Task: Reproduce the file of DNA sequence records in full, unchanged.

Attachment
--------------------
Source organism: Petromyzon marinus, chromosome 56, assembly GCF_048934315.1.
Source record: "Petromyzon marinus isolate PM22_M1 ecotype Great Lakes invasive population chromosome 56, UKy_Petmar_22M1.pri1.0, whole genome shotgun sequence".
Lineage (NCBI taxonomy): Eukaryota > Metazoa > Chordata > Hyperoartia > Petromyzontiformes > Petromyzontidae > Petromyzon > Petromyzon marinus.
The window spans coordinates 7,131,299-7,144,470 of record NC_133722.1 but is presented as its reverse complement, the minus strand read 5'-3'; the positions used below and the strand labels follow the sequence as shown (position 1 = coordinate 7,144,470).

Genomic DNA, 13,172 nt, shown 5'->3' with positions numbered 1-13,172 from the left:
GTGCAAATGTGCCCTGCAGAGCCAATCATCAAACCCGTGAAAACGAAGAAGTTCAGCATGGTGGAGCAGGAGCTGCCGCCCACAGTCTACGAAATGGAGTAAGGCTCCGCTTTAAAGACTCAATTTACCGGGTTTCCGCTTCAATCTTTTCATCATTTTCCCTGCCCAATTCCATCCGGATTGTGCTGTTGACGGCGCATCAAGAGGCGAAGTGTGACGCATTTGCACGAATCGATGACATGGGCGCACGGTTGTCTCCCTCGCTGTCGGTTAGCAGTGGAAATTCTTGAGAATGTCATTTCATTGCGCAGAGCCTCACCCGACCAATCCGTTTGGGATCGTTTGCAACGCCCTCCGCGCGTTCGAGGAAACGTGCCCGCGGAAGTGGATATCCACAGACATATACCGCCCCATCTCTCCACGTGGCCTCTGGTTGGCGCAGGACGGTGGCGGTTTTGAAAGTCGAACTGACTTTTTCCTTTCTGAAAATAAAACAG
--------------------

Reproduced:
Source organism: Petromyzon marinus, chromosome 56, assembly GCF_048934315.1.
Source record: "Petromyzon marinus isolate PM22_M1 ecotype Great Lakes invasive population chromosome 56, UKy_Petmar_22M1.pri1.0, whole genome shotgun sequence".
Lineage (NCBI taxonomy): Eukaryota > Metazoa > Chordata > Hyperoartia > Petromyzontiformes > Petromyzontidae > Petromyzon > Petromyzon marinus.
The window spans coordinates 7,131,299-7,144,470 of record NC_133722.1 but is presented as its reverse complement, the minus strand read 5'-3'; the positions used below and the strand labels follow the sequence as shown (position 1 = coordinate 7,144,470).

Genomic DNA, 13,172 nt, shown 5'->3' with positions numbered 1-13,172 from the left:
GTGCAAATGTGCCCTGCAGAGCCAATCATCAAACCCGTGAAAACGAAGAAGTTCAGCATGGTGGAGCAGGAGCTGCCGCCCACAGTCTACGAAATGGAGTAAGGCTCCGCTTTAAAGACTCAATTTACCGGGTTTCCGCTTCAATCTTTTCATCATTTTCCCTGCCCAATTCCATCCGGATTGTGCTGTTGACGGCGCATCAAGAGGCGAAGTGTGACGCATTTGCACGAATCGATGACATGGGCGCACGGTTGTCTCCCTCGCTGTCGGTTAGCAGTGGAAATTCTTGAGAATGTCATTTCATTGCGCAGAGCCTCACCCGACCAATCCGTTTGGGATCGTTTGCAACGCCCTCCGCGCGTTCGAGGAAACGTGCCCGCGGAAGTGGATATCCACAGACATATACCGCCCCATCTCTCCACGTGGCCTCTGGTTGGCGCAGGACGGTGGCGGTTTTGAAAGTCGAACTGACTTTTTCCTTTCTGAAAATAAAACAG